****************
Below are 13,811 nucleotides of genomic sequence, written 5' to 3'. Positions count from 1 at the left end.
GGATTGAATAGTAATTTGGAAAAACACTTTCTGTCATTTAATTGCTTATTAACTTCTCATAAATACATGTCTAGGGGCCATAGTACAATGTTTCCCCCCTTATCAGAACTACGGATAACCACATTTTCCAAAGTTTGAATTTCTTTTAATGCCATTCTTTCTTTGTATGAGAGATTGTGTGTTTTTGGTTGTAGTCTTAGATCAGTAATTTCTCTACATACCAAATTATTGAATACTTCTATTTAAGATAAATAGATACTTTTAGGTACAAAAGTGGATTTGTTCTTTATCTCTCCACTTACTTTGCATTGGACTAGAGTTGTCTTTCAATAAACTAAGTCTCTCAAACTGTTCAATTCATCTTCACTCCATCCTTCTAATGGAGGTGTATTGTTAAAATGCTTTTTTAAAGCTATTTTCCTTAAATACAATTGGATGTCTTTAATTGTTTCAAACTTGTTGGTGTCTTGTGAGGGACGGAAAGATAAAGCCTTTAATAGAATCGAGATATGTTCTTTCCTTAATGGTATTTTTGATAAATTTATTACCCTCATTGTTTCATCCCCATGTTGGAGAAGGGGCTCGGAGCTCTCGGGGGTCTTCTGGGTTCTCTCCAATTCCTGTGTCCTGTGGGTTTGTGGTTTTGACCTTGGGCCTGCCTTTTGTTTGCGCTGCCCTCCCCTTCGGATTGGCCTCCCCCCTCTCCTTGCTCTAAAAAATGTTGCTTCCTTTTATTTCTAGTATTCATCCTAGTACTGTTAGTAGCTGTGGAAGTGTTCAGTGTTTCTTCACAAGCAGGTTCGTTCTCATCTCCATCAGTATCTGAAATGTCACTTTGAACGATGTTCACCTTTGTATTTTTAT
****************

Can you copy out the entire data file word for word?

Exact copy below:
Below are 13,811 nucleotides of genomic sequence, written 5' to 3'. Positions count from 1 at the left end.
GGATTGAATAGTAATTTGGAAAAACACTTTCTGTCATTTAATTGCTTATTAACTTCTCATAAATACATGTCTAGGGGCCATAGTACAATGTTTCCCCCCTTATCAGAACTACGGATAACCACATTTTCCAAAGTTTGAATTTCTTTTAATGCCATTCTTTCTTTGTATGAGAGATTGTGTGTTTTTGGTTGTAGTCTTAGATCAGTAATTTCTCTACATACCAAATTATTGAATACTTCTATTTAAGATAAATAGATACTTTTAGGTACAAAAGTGGATTTGTTCTTTATCTCTCCACTTACTTTGCATTGGACTAGAGTTGTCTTTCAATAAACTAAGTCTCTCAAACTGTTCAATTCATCTTCACTCCATCCTTCTAATGGAGGTGTATTGTTAAAATGCTTTTTTAAAGCTATTTTCCTTAAATACAATTGGATGTCTTTAATTGTTTCAAACTTGTTGGTGTCTTGTGAGGGACGGAAAGATAAAGCCTTTAATAGAATCGAGATATGTTCTTTCCTTAATGGTATTTTTGATAAATTTATTACCCTCATTGTTTCATCCCCATGTTGGAGAAGGGGCTCGGAGCTCTCGGGGGTCTTCTGGGTTCTCTCCAATTCCTGTGTCCTGTGGGTTTGTGGTTTTGACCTTGGGCCTGCCTTTTGTTTGCGCTGCCCTCCCCTTCGGATTGGCCTCCCCCCTCTCCTTGCTCTAAAAAATGTTGCTTCCTTTTATTTCTAGTATTCATCCTAGTACTGTTAGTAGCTGTGGAAGTGTTCAGTGTTTCTTCACAAGCAGGTTCGTTCTCATCTCCATCAGTATCTGAAATGTCACTTTGAACGATGTTCACCTTTGTATTTTTAT